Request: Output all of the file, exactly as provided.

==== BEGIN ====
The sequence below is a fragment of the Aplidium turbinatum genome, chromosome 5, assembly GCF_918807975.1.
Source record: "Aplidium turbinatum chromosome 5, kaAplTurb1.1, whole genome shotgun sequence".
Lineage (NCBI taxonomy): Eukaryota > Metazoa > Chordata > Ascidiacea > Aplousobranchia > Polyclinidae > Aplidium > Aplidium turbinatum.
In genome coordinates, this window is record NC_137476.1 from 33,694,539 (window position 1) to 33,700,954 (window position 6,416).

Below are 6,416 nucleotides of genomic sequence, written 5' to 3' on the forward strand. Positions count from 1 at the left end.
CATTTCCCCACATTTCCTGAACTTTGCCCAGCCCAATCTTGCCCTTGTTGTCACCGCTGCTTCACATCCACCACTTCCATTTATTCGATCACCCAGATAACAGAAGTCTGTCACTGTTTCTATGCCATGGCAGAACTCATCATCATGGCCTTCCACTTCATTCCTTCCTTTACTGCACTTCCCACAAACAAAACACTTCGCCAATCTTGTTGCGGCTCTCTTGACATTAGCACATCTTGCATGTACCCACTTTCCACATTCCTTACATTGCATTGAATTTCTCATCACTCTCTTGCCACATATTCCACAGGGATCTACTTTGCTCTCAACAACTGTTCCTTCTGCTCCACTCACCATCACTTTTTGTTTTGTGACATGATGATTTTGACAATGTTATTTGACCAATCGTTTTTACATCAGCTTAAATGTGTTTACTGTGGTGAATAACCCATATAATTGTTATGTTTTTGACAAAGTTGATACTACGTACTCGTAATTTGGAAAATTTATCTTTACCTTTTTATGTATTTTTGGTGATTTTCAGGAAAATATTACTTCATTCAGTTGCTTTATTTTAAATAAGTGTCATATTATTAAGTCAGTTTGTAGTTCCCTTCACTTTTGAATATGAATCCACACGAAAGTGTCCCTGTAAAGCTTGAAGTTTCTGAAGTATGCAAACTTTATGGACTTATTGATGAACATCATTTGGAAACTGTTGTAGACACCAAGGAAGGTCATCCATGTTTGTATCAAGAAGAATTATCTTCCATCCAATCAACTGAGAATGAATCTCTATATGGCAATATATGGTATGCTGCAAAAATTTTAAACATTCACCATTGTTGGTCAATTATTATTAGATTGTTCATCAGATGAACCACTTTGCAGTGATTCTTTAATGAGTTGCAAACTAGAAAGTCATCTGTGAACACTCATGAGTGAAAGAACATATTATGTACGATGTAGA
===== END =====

The sequence below is a fragment of the Aplidium turbinatum genome, chromosome 5, assembly GCF_918807975.1.
Source record: "Aplidium turbinatum chromosome 5, kaAplTurb1.1, whole genome shotgun sequence".
Lineage (NCBI taxonomy): Eukaryota > Metazoa > Chordata > Ascidiacea > Aplousobranchia > Polyclinidae > Aplidium > Aplidium turbinatum.
In genome coordinates, this window is record NC_137476.1 from 33,694,539 (window position 1) to 33,700,954 (window position 6,416).

Below are 6,416 nucleotides of genomic sequence, written 5' to 3' on the forward strand. Positions count from 1 at the left end.
CATTTCCCCACATTTCCTGAACTTTGCCCAGCCCAATCTTGCCCTTGTTGTCACCGCTGCTTCACATCCACCACTTCCATTTATTCGATCACCCAGATAACAGAAGTCTGTCACTGTTTCTATGCCATGGCAGAACTCATCATCATGGCCTTCCACTTCATTCCTTCCTTTACTGCACTTCCCACAAACAAAACACTTCGCCAATCTTGTTGCGGCTCTCTTGACATTAGCACATCTTGCATGTACCCACTTTCCACATTCCTTACATTGCATTGAATTTCTCATCACTCTCTTGCCACATATTCCACAGGGATCTACTTTGCTCTCAACAACTGTTCCTTCTGCTCCACTCACCATCACTTTTTGTTTTGTGACATGATGATTTTGACAATGTTATTTGACCAATCGTTTTTACATCAGCTTAAATGTGTTTACTGTGGTGAATAACCCATATAATTGTTATGTTTTTGACAAAGTTGATACTACGTACTCGTAATTTGGAAAATTTATCTTTACCTTTTTATGTATTTTTGGTGATTTTCAGGAAAATATTACTTCATTCAGTTGCTTTATTTTAAATAAGTGTCATATTATTAAGTCAGTTTGTAGTTCCCTTCACTTTTGAATATGAATCCACACGAAAGTGTCCCTGTAAAGCTTGAAGTTTCTGAAGTATGCAAACTTTATGGACTTATTGATGAACATCATTTGGAAACTGTTGTAGACACCAAGGAAGGTCATCCATGTTTGTATCAAGAAGAATTATCTTCCATCCAATCAACTGAGAATGAATCTCTATATGGCAATATATGGTATGCTGCAAAAATTTTAAACATTCACCATTGTTGGTCAATTATTATTAGATTGTTCATCAGATGAACCACTTTGCAGTGATTCTTTAATGAGTTGCAAACTAGAAAGTCATCTGTGAACACTCATGAGTGAAAGAACATATTATGTACGATGTAGA